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Apple Reportedly Working On Vision Pro Full Body Tracking For Fitness Apps Post-Launch

Apple Reportedly Working On Vision Pro Full Body Tracking For Fitness Apps Post-Launch

Apple is reportedly still working on full body tracking for Vision Pro so the platform can eventually support fitness apps.

Last week The Information's Wayne Ma reported that Apple cut full body tracking from Vision Pro "years ago" because its engineers "couldn’t make it reliable enough", but his reporting didn't mention whether or not the company was still working on it for post-launch. Ma reported last year that the headset would track legs using the downwards-facing cameras, in a report that also accurately described the rumored headset's OpticID iris authentication system.

Bloomberg's Mark Gurman today reports that Apple is still "trying to perfect" full body tracking, including of legs, to enable fitness apps. A first party Apple Fitness+ visionOS app "remains on the table", Gurman writes.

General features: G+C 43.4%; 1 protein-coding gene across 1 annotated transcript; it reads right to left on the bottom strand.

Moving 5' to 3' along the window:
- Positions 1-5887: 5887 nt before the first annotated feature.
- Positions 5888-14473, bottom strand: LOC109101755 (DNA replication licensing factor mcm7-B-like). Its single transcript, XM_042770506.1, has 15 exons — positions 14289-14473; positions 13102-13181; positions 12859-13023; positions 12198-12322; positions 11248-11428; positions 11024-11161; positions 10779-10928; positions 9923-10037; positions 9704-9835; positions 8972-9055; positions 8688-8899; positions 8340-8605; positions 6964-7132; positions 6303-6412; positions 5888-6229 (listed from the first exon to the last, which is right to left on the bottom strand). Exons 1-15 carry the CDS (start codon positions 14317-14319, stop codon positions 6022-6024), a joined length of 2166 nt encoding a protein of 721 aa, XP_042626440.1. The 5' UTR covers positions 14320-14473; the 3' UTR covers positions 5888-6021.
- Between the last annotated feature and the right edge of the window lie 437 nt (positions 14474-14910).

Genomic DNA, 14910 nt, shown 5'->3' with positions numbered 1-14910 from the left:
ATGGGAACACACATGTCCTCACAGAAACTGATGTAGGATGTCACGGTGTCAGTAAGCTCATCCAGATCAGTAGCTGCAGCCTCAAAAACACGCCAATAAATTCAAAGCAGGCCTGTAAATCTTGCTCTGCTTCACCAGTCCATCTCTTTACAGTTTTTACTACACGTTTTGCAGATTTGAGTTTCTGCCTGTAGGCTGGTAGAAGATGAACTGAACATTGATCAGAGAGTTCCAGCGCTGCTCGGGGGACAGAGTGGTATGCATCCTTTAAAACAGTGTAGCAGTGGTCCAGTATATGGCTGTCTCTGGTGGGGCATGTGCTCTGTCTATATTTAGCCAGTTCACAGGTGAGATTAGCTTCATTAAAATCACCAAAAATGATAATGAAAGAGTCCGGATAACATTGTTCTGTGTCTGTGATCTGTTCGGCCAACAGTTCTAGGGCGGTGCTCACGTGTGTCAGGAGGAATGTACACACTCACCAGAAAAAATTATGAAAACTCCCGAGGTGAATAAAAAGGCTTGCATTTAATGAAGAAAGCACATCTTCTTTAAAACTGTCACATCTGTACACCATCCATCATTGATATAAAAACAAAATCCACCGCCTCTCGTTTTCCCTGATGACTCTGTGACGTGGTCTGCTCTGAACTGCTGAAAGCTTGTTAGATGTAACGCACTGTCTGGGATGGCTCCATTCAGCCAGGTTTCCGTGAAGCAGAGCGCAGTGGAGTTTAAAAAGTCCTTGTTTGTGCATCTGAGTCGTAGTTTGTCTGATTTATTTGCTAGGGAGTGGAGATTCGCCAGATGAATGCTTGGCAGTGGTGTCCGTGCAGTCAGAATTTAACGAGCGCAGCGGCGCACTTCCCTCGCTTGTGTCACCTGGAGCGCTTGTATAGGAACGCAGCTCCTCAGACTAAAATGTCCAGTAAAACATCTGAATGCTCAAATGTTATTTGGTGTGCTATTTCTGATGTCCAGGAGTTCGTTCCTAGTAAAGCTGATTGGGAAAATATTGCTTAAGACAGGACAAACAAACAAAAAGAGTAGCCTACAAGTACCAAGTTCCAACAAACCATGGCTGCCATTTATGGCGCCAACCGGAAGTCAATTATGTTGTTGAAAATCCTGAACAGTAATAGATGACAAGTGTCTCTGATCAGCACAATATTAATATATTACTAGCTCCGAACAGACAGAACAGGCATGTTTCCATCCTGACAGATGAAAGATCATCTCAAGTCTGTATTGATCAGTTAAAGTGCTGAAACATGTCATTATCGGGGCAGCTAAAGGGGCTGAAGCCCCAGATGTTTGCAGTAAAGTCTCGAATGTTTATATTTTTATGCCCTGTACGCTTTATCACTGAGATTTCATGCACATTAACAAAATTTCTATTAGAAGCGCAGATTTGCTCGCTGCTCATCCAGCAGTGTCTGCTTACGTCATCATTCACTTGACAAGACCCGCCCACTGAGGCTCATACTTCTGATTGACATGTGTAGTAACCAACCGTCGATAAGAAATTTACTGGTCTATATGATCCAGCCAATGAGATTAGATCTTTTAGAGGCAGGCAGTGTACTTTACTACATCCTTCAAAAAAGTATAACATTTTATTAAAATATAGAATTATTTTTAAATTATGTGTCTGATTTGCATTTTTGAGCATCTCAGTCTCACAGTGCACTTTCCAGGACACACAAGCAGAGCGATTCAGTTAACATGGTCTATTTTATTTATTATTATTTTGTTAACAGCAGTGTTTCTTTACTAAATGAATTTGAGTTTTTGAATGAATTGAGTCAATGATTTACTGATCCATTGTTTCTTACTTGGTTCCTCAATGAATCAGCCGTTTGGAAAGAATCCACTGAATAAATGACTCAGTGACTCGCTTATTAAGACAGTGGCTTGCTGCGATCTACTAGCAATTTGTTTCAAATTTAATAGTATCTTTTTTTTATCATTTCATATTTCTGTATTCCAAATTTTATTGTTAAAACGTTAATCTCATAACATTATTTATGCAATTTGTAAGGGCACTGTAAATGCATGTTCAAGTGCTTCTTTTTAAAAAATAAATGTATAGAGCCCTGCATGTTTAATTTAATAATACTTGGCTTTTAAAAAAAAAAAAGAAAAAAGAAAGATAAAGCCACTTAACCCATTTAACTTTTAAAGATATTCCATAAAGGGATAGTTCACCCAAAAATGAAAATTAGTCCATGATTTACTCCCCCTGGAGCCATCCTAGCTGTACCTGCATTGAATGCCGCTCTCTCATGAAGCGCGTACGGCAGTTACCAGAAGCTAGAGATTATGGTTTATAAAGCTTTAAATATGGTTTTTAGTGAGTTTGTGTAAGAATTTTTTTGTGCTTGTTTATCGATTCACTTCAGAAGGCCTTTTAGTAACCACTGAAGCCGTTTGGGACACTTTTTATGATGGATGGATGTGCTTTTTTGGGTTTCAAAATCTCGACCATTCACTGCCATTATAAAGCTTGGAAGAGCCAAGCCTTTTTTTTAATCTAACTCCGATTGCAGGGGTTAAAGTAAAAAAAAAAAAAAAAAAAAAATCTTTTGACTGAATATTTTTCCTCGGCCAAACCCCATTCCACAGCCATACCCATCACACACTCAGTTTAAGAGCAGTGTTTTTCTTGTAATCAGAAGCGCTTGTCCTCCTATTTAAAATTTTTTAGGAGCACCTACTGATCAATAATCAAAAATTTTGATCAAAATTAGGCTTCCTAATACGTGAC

Apple Vision Pro's sensor array includes downwards cameras.

Apple didn't discuss fitness at all during the product's lengthy announcement in June, and didn't show any examples of apps with fast physical movement.

On Meta's Quest platform fitness has become one of the primary use cases, and Meta acquired the developer of the leading app Supernatural earlier this year. Other popular VR fitness apps include FitXR and Les Mills Bodycombat.

Meta plans to add inside-out upper body tracking to Quest 3 in a software update in December, which will utilize Quest 3's downwards-facing side cameras. This feature won't track your legs, though, just everything above. Meta plans to release "Generative Legs" in the same update to estimate your legs with AI.


Quest 3's upcoming inside-out body tracking feature won't track your legs.

Gurman reports that Apple told select developers that full body tracking won't be available at launch (still set for "early 2024"), and it wasn't mentioned at all at the WWDC conference where the company gave prospective developers comprehensive overviews of visionOS's capabilities. So if Apple is able to "perfect" full body tracking to reach its quality standards, expect it to arrive as a post-launch software update.

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